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I remember when I was a kid, watching a crusty old salt who spent his retirement on the bank of a North Dade canal soaking mullet halves for snook. There’s nothing unusual about that, but how he was catching them certainly was.
He’d snag a mullet, cut it in half, and impale a section on a 7/0 long-shank hook secured to four feet of No. 7 wire. He fastened that to a barrel swivel tied to the line, with a large egg sinker above it. He tossed that out on heavy spin tackle and caught the heck out of huge snook, many in the 30-pound class, and a few in the low 40s. But, the jaw-dropper was one that weighed 53 pounds, a certain world record, had he cared about it. Instead, he filleted the snook and salted the monstrous head to keep as a memento. My cousin and I, along with our fathers, saw the whole fish after it was caught.
As old and behind the times as we thought this guy was, it turns out he had this game covered. He explained that the small diameter and stiffness of single-strand wire sliced through the current better and lay flatter on the bottom than a monofilament leader. Plus, the brown wire blended in with the tannin-stained water and rocky bottom. In short, the leader could not be detected by those larger, craftier snook.
Wire Trumps Mono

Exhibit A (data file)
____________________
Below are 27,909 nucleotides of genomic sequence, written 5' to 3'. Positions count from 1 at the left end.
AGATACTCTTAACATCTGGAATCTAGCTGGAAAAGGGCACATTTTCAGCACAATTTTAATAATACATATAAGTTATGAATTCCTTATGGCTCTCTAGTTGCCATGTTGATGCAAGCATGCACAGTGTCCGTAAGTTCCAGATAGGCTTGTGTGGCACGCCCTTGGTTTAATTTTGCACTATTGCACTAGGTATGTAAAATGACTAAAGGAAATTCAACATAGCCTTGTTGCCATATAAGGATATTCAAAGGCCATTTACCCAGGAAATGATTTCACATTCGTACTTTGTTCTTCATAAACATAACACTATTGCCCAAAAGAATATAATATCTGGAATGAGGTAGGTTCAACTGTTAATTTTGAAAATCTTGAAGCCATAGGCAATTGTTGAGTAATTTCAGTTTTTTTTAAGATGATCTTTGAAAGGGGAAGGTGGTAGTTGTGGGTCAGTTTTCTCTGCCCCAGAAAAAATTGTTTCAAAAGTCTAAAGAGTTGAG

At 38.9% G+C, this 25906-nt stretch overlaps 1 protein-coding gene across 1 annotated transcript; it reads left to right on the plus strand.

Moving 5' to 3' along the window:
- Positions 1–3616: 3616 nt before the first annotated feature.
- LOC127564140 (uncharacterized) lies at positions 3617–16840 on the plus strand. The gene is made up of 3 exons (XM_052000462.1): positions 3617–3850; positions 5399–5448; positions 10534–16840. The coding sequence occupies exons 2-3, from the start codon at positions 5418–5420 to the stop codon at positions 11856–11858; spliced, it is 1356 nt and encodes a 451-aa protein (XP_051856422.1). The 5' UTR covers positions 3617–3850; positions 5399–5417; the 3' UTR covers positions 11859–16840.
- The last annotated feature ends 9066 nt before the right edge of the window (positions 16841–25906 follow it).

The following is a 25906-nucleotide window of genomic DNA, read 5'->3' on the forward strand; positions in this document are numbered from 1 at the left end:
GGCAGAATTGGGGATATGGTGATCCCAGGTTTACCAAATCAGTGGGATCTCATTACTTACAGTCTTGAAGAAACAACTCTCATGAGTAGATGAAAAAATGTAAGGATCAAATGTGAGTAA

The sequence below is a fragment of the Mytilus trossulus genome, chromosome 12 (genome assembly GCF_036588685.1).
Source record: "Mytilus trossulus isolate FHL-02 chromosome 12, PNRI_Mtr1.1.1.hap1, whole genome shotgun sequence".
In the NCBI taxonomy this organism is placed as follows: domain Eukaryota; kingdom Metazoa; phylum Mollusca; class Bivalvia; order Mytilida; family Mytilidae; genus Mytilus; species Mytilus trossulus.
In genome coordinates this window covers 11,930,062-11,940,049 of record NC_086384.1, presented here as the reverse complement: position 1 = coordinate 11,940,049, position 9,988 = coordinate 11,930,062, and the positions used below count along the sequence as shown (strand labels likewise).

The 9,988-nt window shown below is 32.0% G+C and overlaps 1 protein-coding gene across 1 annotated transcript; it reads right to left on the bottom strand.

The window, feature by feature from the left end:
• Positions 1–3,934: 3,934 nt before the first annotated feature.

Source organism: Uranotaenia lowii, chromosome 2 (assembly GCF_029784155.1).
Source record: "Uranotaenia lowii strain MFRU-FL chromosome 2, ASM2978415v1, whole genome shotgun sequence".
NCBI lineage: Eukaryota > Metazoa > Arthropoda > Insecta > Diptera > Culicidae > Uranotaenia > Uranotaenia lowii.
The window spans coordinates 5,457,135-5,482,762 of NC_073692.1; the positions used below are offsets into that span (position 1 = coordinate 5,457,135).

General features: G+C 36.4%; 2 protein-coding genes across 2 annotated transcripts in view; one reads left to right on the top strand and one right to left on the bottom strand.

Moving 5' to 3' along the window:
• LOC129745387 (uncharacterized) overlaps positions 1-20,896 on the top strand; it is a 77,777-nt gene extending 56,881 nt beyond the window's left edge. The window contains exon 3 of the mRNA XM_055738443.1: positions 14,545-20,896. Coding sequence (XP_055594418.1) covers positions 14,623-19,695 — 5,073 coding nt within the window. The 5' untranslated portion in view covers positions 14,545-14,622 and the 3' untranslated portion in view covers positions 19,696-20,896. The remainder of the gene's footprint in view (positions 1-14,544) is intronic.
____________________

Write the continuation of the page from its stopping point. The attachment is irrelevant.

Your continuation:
Single-strand wire leader is a mainstay for toothy species the likes of bluefish, king and Spanish mackerel, wahoo, and sharks. Nylon and fluorocarbon monofilament are better suited for game fish without threatening dentition. Yet mono is not always advantageous for nontoothy fish: In fact, wire leader can actually produce better in certain situations.
Wire in the Blue
In the good old days, we rigged all our trolling baits on single-strand wire, mostly No. 8 (93-pound-test), and caught dolphin, wahoo, sailfish, tuna and marlin. The baits rigged on wire performed better than those rigged on mono, because the stiff wire cut through the water better and the baits tracked straighter. But over time, we came to favor fluorocarbon over wire for the stealth aspects.
Capt. Sam Rescigno operates the Mary M III from Barnegat Light, New Jersey. A popular captain who does it all — stripers, fluke, blackfish, sea bass, dolphin and tunas — Rescigno still sticks with his old-school ways on the troll.
“We still pull No. 9 wire for most of our trolling, especially school bluefins,” he says. “It’s a good, all-around leader that catches a lot of fish. With tunas, you don’t have to worry about them jumping and kinking the wire, like you would with billfish. Tuna run straight out and then sound, and I believe wire leader hooks them better. It doesn’t stretch.”